Business manage risk of violence?

Business manage risk of violence?

Apr 8, 2013

How can we ensure that violence risk is considered when resolving conflict?   The world of conflict resolution, mediation, workplace violence seems to be one that merges. Businesses are expected to manage the full gamut of behaviors which negatively impact the workplace. Occupational health and safety regulations provide expectations on identifying, assessing and managing to identify these risks, with little detail on how to do it. What exactly is workplace violence? Is it harassment? Is it bullying? Is it inappropriate language or actions? Must it be actual violence? We often leave it up to those involved to determine if, in fact, a risk of violence is present. As a professional who deals with high lethality violence risk, I would expect to see one or more of these behaviors as I manage individual cases.  Thankfully the majority of people acting out in this manner seldom escalate to physical violence.  Unfortunately, some do.So where do we start?  The first rule of threat assessment is to assess each situation individually. What may have transpired with a different person under similar circumstances is of little value. As professionals, we rely on our personal and professional experience and training to manage the cases we are working on. So how does a threat assessment professional assist? First, by aiding in  determining the nature and extent of the violence risk. The investigation or information-gathering phase is specific to information related to identifying the presence or absence of known violence risk factors.  The second step is to make recommendations to minimize and mitigate any threat present.  In my experience, I often find little evidence of actual violence risk, but significant amounts of intimidating and threatening statements and behaviours. Initially, I am looking to determine and assess those who make threats from those that pose a threat.There is also the ongoing balancing of managing the fear associated to potential violence and the actual threat that may exist.  Violence is not a subject that most wish to consider. As my sister-in-law says, “I don’t worry about the world; that is Kevin’s job”.  It is important to provide the objective support to those who may be in fear or at risk of actual violence. Fear...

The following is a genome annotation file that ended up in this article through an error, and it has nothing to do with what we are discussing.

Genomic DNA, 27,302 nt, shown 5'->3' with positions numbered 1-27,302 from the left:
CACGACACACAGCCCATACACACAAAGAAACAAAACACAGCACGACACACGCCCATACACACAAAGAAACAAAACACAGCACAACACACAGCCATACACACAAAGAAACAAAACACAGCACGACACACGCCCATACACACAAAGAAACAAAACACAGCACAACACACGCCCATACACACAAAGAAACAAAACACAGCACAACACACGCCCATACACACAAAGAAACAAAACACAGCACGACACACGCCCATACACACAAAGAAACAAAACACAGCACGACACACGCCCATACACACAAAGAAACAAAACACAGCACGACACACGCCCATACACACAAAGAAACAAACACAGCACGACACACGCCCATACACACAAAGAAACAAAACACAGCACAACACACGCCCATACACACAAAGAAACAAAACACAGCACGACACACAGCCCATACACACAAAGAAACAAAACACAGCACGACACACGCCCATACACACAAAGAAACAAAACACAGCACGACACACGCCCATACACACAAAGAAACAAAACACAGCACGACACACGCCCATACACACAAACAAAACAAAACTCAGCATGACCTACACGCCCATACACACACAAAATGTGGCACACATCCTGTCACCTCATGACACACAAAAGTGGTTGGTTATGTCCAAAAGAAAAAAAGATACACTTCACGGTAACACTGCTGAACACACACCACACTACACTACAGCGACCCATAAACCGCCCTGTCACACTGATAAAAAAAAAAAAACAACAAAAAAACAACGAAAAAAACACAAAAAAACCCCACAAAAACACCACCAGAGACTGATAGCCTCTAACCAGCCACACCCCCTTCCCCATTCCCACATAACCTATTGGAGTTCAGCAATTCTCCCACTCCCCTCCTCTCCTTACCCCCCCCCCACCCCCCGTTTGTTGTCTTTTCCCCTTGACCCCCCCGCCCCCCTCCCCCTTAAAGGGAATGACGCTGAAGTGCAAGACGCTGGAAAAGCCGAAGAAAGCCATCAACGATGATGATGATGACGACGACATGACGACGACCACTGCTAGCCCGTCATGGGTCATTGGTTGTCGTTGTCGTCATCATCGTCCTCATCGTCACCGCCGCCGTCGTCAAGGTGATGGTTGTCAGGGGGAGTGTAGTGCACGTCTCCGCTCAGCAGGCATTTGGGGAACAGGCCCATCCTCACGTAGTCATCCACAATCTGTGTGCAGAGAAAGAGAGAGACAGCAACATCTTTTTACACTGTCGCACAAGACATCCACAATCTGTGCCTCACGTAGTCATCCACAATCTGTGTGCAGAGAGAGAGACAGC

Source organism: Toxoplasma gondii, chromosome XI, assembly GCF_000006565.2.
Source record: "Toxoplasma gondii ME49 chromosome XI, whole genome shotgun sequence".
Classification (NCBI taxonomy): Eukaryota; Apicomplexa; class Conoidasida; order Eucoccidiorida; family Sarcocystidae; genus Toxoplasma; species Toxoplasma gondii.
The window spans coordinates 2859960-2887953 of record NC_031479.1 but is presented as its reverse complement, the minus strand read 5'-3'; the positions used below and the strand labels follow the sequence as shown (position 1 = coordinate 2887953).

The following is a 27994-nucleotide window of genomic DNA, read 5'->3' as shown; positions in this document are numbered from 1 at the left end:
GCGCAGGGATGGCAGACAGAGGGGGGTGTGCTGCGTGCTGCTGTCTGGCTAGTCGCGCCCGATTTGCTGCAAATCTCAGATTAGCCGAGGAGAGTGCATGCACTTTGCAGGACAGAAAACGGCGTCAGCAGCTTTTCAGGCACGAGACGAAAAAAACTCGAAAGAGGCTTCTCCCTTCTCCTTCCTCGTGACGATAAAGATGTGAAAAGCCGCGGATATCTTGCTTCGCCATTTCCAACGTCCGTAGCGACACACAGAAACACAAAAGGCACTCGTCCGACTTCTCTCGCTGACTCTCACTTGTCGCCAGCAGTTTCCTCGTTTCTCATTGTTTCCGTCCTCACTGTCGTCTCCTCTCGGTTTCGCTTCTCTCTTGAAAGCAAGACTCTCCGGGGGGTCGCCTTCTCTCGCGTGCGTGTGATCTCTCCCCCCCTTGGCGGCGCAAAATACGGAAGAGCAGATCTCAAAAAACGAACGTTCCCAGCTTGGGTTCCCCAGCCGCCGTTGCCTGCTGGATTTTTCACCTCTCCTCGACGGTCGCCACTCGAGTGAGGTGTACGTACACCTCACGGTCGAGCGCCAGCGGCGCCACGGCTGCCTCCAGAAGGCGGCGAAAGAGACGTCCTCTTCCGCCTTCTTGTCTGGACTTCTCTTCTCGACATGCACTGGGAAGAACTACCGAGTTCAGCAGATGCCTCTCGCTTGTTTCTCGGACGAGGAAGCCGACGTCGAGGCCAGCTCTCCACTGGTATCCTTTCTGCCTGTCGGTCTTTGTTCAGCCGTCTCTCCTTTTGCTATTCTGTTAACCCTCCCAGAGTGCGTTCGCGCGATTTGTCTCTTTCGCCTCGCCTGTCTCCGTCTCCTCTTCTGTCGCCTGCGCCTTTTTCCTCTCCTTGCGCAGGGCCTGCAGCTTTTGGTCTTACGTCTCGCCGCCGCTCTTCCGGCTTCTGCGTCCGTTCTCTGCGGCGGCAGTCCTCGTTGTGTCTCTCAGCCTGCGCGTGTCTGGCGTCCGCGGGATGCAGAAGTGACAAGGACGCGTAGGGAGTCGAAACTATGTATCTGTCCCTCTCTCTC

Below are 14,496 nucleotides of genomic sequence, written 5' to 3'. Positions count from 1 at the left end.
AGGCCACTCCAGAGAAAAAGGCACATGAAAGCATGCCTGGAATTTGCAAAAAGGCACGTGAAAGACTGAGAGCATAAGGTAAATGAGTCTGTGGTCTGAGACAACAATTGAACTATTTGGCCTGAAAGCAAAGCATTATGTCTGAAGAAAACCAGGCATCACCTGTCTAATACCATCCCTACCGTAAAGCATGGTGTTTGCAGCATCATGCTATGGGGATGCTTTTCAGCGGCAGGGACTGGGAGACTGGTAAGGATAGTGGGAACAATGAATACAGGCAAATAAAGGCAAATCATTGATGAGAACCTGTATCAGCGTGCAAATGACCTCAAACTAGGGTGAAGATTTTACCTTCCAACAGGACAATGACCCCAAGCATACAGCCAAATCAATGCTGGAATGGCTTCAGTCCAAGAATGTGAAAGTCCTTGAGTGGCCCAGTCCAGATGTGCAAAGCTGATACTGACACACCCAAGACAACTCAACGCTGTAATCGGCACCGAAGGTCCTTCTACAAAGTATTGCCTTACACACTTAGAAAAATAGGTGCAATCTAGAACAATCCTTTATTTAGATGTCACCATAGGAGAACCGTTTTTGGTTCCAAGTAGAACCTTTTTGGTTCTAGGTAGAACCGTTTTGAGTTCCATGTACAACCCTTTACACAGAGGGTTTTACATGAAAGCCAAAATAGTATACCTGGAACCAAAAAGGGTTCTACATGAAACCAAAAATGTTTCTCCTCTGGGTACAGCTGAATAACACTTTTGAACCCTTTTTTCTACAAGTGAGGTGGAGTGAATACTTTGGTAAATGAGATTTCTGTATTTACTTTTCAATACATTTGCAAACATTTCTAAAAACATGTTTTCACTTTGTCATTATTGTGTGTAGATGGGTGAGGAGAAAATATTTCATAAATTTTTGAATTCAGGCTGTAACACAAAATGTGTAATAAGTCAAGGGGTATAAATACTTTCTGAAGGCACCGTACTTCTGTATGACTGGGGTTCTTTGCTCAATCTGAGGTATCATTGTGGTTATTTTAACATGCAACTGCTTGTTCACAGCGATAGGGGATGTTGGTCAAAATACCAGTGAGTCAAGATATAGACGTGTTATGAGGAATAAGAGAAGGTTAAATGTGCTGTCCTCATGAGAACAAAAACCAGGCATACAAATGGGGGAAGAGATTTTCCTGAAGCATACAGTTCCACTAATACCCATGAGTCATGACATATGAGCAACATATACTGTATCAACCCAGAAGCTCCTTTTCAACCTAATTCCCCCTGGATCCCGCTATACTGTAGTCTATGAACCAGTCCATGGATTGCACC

Escort invite to pay for PhD – Felt Bullied

Escort invite to pay for PhD – Felt Bullied

Apr 12, 2012

I was never well treated in my pursuit of a PhD.  I was given little support; I was isolated and at times unfairly stigmatized by the academics in my department. I had one thesis supervisor who was very helpful at first.  He provided good criticism of my work but that changed after a rather peculiar conversation. Money troubles I used to meet him for coffee, where we would discuss the issues related to my thesis.  Overtime, we’d, of course, talk about personal things as well.  He knew that I had little money and I was having trouble finding work in my field while pursuing a PhD. One day he suggested I should become a prostitute. At first, I thought he was joking, one of those “academic” discussions you have in university.  But he was persistent and provided details.  He knew how much money you could make, how you advertise and how you get clients and what you did with them. He was persistent He kept this up, really pushing the idea that I should give this option a chance, because he said he knew lots of students who were doing it. I was firm that I was not interested but he kept the “pitch” going for more than a half an hour. Once he realized I would not consider this option, his demeanor completely changed with me.  He was not available to help with my thesis and at other times his suggestions were ludicrous. Was it real? So was his suggestion about becoming an escort to pay for my schooling real? I will never really know. But after I discussed this issue with someone who represented students in their complaints, I was shown newspaper articles that concerned the head of my department. A few years before, she had been involved in a court case over the ownership of a bordello.  She always claimed she was not involved but only became involved as an executor to her sister-in-law’s estate. Was there a connection?  I will never know. But I do know that systemic bullying turned my dreams of an intellectually satisfying life in academia or government research to dust.  There were no, oh so vital,...